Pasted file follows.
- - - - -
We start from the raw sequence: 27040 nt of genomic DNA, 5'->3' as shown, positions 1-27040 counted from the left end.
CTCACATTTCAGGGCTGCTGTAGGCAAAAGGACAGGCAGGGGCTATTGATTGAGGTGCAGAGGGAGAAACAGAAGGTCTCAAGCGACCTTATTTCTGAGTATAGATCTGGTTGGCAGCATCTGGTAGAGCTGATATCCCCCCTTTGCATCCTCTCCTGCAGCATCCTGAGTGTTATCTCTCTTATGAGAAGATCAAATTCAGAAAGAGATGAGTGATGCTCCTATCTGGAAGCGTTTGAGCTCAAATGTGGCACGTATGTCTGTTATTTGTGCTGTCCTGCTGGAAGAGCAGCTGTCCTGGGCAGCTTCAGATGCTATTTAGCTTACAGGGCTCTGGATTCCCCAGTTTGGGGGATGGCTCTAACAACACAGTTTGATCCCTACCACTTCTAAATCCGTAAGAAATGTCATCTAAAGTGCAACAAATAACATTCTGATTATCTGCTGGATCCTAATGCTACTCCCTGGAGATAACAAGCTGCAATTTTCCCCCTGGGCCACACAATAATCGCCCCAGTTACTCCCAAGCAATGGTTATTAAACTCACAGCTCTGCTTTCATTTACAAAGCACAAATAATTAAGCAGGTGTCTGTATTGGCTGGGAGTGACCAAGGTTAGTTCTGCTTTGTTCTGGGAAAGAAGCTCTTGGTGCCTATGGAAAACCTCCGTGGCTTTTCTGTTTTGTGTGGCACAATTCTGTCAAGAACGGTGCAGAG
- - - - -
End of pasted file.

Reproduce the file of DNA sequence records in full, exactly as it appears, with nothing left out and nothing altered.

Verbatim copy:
We start from the raw sequence: 27040 nt of genomic DNA, 5'->3' as shown, positions 1-27040 counted from the left end.
CTCACATTTCAGGGCTGCTGTAGGCAAAAGGACAGGCAGGGGCTATTGATTGAGGTGCAGAGGGAGAAACAGAAGGTCTCAAGCGACCTTATTTCTGAGTATAGATCTGGTTGGCAGCATCTGGTAGAGCTGATATCCCCCCTTTGCATCCTCTCCTGCAGCATCCTGAGTGTTATCTCTCTTATGAGAAGATCAAATTCAGAAAGAGATGAGTGATGCTCCTATCTGGAAGCGTTTGAGCTCAAATGTGGCACGTATGTCTGTTATTTGTGCTGTCCTGCTGGAAGAGCAGCTGTCCTGGGCAGCTTCAGATGCTATTTAGCTTACAGGGCTCTGGATTCCCCAGTTTGGGGGATGGCTCTAACAACACAGTTTGATCCCTACCACTTCTAAATCCGTAAGAAATGTCATCTAAAGTGCAACAAATAACATTCTGATTATCTGCTGGATCCTAATGCTACTCCCTGGAGATAACAAGCTGCAATTTTCCCCCTGGGCCACACAATAATCGCCCCAGTTACTCCCAAGCAATGGTTATTAAACTCACAGCTCTGCTTTCATTTACAAAGCACAAATAATTAAGCAGGTGTCTGTATTGGCTGGGAGTGACCAAGGTTAGTTCTGCTTTGTTCTGGGAAAGAAGCTCTTGGTGCCTATGGAAAACCTCCGTGGCTTTTCTGTTTTGTGTGGCACAATTCTGTCAAGAACGGTGCAGAG